4 votes

Deposit franchises as natural hedges

1 comment

  1. skybrian
    From the blog post: [...] [...] [....] [...] [...]

    From the blog post:

    I have not seen a sympathetic explanation of how well-intentioned, smart people could actually intentionally take the risks that resulted in the present crisis. Past advocates for that risk-taking might be understandably reticent about advancing their arguments for raising on the flop now that we’ve seen the river. So I thought I’d provide a sketch of the world as we understood it until very recently.


    Now, if you cast your memory back to the high-quality assets of certain recently failed banks which suffered large mark-to-market impairments, do you remember their constitution? They were largely a mix of Treasuries and, hmm, wait a minute, a much larger amount of agency MBS [mortgage-backed securities].

    SVB, ~$80 billion in MBS. Signature Bank, ~$20 billion. First Republic, only about ~$10 billion.

    These portfolios increased in size materially during a period of low interest rates, backing up the truck on interest rate risk effectively, and then had a foreseeable outcome (billions of dollars in losses) when interest rates rose.


    It was the repeated advice of people in corridors in power, including bank boards, bank risk departments, and crucially bank regulators, that regional banks should buy more agency MBS at prevailing margins.


    This advice did not minimize for interest rate risk, to put it mildly. Society has many demands of the banking system and “Don’t take interest rate risk” is not very high on that list. (A computer can be perfectly secure if it is turned off and a bank can be perfectly neutral on interest rate risks if it simply doesn’t participate in credit creation. Plausibly you need a paperweight in your life and if so you can use either of those things.)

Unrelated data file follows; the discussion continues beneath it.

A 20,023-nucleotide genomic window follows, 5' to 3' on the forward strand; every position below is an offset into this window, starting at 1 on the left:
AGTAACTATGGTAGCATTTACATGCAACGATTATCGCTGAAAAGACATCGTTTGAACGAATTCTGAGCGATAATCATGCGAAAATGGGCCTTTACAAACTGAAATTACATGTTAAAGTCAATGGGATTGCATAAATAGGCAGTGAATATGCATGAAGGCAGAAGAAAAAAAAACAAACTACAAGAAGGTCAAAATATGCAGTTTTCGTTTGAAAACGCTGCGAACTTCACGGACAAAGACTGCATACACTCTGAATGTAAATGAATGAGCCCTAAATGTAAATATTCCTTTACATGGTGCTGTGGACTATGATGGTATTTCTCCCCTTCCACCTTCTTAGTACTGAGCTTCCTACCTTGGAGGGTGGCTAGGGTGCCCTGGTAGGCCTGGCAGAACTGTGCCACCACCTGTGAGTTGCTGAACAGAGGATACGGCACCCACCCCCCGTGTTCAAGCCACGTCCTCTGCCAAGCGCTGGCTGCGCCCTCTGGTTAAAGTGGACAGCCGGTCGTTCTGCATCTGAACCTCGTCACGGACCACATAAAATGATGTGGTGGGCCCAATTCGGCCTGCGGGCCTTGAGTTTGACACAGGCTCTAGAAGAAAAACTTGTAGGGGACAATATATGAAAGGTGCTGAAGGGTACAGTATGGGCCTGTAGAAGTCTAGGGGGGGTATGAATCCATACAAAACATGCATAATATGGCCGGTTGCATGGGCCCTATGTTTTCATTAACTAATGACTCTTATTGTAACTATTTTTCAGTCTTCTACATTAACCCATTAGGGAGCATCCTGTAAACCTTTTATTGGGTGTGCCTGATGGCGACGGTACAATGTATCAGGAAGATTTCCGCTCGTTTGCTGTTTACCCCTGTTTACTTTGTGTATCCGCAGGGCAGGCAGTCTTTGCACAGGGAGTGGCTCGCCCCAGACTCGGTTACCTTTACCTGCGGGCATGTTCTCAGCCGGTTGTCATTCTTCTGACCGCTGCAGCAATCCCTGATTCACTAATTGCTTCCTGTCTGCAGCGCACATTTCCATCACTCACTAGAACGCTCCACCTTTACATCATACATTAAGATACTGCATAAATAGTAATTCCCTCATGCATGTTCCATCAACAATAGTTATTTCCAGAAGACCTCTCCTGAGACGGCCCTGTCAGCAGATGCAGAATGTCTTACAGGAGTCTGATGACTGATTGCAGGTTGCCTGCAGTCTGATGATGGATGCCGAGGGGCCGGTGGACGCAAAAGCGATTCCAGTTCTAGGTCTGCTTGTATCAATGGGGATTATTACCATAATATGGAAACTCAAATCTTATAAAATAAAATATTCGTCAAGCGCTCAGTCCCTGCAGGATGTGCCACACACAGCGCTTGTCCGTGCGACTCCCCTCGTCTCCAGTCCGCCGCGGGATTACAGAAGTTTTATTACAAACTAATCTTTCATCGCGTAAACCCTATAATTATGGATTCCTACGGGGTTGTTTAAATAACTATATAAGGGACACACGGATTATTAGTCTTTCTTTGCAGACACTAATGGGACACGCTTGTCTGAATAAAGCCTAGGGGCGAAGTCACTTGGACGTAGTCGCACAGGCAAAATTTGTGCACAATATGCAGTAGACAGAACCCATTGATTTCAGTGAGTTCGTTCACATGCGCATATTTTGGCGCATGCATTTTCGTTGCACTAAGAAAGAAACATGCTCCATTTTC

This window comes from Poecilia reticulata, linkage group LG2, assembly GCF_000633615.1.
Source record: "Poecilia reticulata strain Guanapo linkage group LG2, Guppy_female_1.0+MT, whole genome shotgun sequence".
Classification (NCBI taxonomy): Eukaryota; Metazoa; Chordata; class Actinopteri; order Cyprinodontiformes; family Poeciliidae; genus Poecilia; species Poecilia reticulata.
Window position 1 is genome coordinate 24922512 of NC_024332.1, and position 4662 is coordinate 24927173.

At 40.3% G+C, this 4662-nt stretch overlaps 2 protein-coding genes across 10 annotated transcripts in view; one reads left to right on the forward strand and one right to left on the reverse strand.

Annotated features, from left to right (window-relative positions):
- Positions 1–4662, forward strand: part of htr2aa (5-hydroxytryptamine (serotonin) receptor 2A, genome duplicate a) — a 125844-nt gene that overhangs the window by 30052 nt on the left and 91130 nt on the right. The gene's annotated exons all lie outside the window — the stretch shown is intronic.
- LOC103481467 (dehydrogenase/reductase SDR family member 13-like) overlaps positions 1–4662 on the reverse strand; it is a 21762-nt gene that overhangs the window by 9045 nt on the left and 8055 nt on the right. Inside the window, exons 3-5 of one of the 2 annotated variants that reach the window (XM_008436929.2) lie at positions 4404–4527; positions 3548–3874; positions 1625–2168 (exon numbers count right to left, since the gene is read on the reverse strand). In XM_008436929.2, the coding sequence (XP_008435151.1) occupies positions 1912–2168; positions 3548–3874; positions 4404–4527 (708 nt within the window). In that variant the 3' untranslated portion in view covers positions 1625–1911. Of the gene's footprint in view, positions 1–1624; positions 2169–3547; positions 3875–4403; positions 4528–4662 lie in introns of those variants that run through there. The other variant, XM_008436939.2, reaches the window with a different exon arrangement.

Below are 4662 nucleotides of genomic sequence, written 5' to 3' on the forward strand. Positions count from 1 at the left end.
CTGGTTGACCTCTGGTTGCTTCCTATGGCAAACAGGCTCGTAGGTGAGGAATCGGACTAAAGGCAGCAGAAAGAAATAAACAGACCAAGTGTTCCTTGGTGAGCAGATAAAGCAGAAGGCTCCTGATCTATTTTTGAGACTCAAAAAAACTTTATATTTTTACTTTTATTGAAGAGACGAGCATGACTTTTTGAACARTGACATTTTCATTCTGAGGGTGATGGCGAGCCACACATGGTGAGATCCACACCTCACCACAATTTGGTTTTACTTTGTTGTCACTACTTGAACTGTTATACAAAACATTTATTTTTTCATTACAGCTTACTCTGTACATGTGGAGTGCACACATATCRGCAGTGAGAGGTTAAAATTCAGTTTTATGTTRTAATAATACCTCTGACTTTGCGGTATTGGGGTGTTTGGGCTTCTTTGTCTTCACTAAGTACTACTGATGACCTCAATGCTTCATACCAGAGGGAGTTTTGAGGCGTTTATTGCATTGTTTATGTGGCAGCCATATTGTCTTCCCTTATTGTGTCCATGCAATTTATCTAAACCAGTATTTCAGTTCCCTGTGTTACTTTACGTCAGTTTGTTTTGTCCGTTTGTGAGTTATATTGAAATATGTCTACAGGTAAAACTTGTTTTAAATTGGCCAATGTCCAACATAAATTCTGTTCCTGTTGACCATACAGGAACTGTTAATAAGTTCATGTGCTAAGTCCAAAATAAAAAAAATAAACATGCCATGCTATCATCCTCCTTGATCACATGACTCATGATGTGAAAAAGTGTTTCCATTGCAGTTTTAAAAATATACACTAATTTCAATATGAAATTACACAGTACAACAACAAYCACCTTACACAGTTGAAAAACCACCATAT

I express certainty that there were formal incentive systems which encoded this recommendation. For example, one of many ways by which we regulate banks is by capital requirements. Different assets require different amounts of capital to carry them on the books, in a process called “risk weighting.” Since banks will optimize for return on capital, adjusting risk weights is a way to substantially guide their behavior via shaping incentives without directly mandating one’s preferred outcome.

    This topic gets very wonky, so, spoiler alert: a quick perusal of risk weights, which are objective facts about the world banks operate in that you can present in a table, will show an enormous thumb in favor of MBS. Where is the corresponding table of concern for interest rate risks? To make a very long story short, while bank regulators notionally care about interest rate risk they care about it a lot less. The shape of our last crisis was about credit quality and counterparty risk rather than interest rates.

    Our generals wrote our specs for these weapon systems to thoroughly address the inadequacies in previous weapons systems in the environment of previous wars; a shame we’re fighting in a new environment but that is sort of the way of things.

    It was not an accident that banks loaded up on MBS. We wanted them to. We told them to.


    Many commentators have expressed surprise that banks loaded up on interest rate risk without hedging it.

    I… am confused as to what instrument, and what counterparty, exists to hedge a one trillion dollar loss on a rates bet. You should have hedged, fine, assert that we roll back history to about 2019 and that society successfully identifies someone to take a one trillion dollar loss.

    1 vote